Within the scope of EST, I'm also considering scenarii such as Environmental Qualification (design proving), TAF (Test/Analyses/Fix), Reliability Growth, etc., i.e. long-term tests as well as (relatively) short-term thermal and vibration stress screening.
An obvious factor here is that faults have to be reported to the test operator: Where tests are being directed from an external Test Manager, then this is inherent, otherwise there must some form of communication, either via a test bus or a mission interface. It also needs to be noted that these tests are typically supervised by a "watchman" with a remit to monitor several test sites over a shift.
The actual data presented and the timeliness with which it is presented is not necessarily a clear cut matter, and depends on how the tests are managed.
In most cases, it is essential to be able to correlate any failures with the conditions prevailing at the time of failure. Generally, "time tagging" of fail messages will suffice as the environmental stimlus is frequently controlled by a discrete autonomous process, so more sophisticated methods of correlating UUT behaviour with stimulus are rarely viable. This time-tagging may be performed externally (i.e. external to the JTAG Test Manager) if test results are being reported to the monitoring system in "real-time"; otherwise, if the relaying of results is deferred, then the JTAG Test Manager must add the time-tags.
In determining what data is needed timeously by the operator and what can be deferred, it probably best to consider "critical" and "non-critical" failures, the terms being used here in the context of "test impact" rather than "mission impact".
Critical failures are those where continued operation beyond the point of failure may endager the UUT, the test facility or personnel: Such things as overtemperature, gross over-current, etc., where fire or explosion may occur. In such cases it is essential to shut down power to the UUT and stop any stimulus as quickly as pssible. This can be expected to be an automated process so the relayed fault information must contain sufficient information to indicate criticality and trip the "alarm" system of the test facility.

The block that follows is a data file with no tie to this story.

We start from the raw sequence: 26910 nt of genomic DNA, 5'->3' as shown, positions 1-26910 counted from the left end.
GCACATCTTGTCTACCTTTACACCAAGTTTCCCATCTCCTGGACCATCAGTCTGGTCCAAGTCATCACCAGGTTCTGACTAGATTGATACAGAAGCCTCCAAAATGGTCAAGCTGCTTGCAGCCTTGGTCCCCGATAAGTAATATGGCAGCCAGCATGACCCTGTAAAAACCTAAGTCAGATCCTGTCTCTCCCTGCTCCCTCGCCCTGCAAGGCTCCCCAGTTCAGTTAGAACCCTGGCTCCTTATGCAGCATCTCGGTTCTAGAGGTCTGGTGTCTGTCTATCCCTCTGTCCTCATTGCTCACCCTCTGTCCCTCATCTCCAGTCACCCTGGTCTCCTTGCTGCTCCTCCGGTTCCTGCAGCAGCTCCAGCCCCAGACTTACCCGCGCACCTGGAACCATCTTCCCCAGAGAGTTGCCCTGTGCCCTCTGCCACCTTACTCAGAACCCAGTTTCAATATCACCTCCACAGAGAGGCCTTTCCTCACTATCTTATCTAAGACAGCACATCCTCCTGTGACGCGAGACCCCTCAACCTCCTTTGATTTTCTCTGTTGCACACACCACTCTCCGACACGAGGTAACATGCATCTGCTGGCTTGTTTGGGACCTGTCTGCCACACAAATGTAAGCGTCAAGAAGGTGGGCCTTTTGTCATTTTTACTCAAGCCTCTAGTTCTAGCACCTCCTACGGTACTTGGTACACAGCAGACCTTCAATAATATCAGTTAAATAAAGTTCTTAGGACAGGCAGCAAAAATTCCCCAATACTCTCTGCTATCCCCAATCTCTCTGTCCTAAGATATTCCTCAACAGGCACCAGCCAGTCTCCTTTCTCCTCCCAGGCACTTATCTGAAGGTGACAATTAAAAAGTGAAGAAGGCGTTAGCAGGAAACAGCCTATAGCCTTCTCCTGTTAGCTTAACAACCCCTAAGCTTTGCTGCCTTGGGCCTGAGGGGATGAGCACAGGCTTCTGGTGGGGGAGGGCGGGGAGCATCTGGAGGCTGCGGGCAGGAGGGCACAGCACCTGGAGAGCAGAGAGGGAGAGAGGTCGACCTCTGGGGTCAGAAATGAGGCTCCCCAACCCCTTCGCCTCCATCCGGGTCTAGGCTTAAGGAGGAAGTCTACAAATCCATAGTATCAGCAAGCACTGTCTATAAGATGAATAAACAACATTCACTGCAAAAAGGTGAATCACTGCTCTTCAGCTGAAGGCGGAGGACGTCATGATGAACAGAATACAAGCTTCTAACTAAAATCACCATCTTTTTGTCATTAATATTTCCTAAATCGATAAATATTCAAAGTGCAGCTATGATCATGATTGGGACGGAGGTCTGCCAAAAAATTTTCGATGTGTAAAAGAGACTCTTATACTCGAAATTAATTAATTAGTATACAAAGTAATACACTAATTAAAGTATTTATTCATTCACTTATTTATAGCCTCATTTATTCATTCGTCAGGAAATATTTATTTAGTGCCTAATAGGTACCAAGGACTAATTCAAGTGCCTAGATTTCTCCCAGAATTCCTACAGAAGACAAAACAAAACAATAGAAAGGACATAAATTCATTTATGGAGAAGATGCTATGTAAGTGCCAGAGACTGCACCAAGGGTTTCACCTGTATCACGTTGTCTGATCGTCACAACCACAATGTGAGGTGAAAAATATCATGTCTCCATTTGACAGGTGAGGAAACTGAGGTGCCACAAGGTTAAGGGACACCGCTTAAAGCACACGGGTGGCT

At this point, a diagnostic would be helpful in deciding on the next actions. It would generally be considered inadvisable to switch the UUT on again, so the diagnostic must be derivable from either data on failing vectors/failing nets output at the point of failure or test data held in non-volatile storage that is accessible with UUT power off.
For non-critical failures, such as indication of an open circuit between two devices, then it may be sufficient to indicate to the operator simply the number of failures that have occured during each test cycle (in EST it may be expected that a pre-determind test cycle will be executed repeatedly during stimulation).
Where tests are being run concurrently on several boards within a UUT, this very basic level of reporting may be all that is viable, in terms of utilisation of the reporting bus. For externally managed JTAG tests, a greater level of detail on the failures may be available, but in either case, it will usually be left to the operator (or some overall supervisory process) to determine when or if the test run should be terminated.
For EST, there is probably no great penalty in conducting off-line diagnostics. While real-time diagnostics may be helpful, it is important that these are not provided at the cost of significant extension of test execution time. One of the main benefits of using JTAG within EST is to increase the number of electrical test cycles which can be performed during each stimulus cycle, when compared to functional testing. Typical board level diagnostics techniques will analyse the syndromes from the failing vectors to determine the most probable causes to net or possibly pin level. For a few single faults on unrelated nets, this may not be very time consuming, but if multiple faults manifest then this kind of analysis on a large design may run into minutes.
In the case where embedded JTAG testing is employed during EST and the delivery of detailed test data is deferred, then we can consider that there will likely be periodic opportunities to transfer the test data to the supervisory system or monitoring console. The embedded solution therefore needs to have sufficient results storage to be able to accumulate the essential test data (possibly self-diagnosis results or failing vector/net data in some compressed form, rather than full test result vectors). The storage requirements may not be easy to determine at design time however.
Leonardo MW Ltd.